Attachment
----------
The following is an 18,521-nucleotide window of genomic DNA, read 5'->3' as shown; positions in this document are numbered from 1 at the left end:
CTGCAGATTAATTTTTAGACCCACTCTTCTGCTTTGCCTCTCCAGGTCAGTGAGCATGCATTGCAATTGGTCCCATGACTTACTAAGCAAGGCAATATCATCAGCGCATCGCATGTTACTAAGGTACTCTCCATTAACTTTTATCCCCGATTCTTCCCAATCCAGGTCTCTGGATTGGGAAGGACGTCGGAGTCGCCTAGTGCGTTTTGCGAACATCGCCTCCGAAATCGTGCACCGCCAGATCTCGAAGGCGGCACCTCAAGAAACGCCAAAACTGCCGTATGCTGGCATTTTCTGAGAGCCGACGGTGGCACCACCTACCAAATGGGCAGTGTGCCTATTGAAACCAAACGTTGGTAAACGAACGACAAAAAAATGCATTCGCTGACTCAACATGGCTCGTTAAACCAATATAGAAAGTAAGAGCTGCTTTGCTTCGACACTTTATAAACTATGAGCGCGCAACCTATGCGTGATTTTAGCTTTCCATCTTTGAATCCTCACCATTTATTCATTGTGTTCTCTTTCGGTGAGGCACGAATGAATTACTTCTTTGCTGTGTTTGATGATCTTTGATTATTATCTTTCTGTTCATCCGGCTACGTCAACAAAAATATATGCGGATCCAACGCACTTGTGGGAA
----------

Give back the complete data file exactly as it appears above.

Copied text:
The following is an 18,521-nucleotide window of genomic DNA, read 5'->3' as shown; positions in this document are numbered from 1 at the left end:
CTGCAGATTAATTTTTAGACCCACTCTTCTGCTTTGCCTCTCCAGGTCAGTGAGCATGCATTGCAATTGGTCCCATGACTTACTAAGCAAGGCAATATCATCAGCGCATCGCATGTTACTAAGGTACTCTCCATTAACTTTTATCCCCGATTCTTCCCAATCCAGGTCTCTGGATTGGGAAGGACGTCGGAGTCGCCTAGTGCGTTTTGCGAACATCGCCTCCGAAATCGTGCACCGCCAGATCTCGAAGGCGGCACCTCAAGAAACGCCAAAACTGCCGTATGCTGGCATTTTCTGAGAGCCGACGGTGGCACCACCTACCAAATGGGCAGTGTGCCTATTGAAACCAAACGTTGGTAAACGAACGACAAAAAAATGCATTCGCTGACTCAACATGGCTCGTTAAACCAATATAGAAAGTAAGAGCTGCTTTGCTTCGACACTTTATAAACTATGAGCGCGCAACCTATGCGTGATTTTAGCTTTCCATCTTTGAATCCTCACCATTTATTCATTGTGTTCTCTTTCGGTGAGGCACGAATGAATTACTTCTTTGCTGTGTTTGATGATCTTTGATTATTATCTTTCTGTTCATCCGGCTACGTCAACAAAAATATATGCGGATCCAACGCACTTGTGGGAA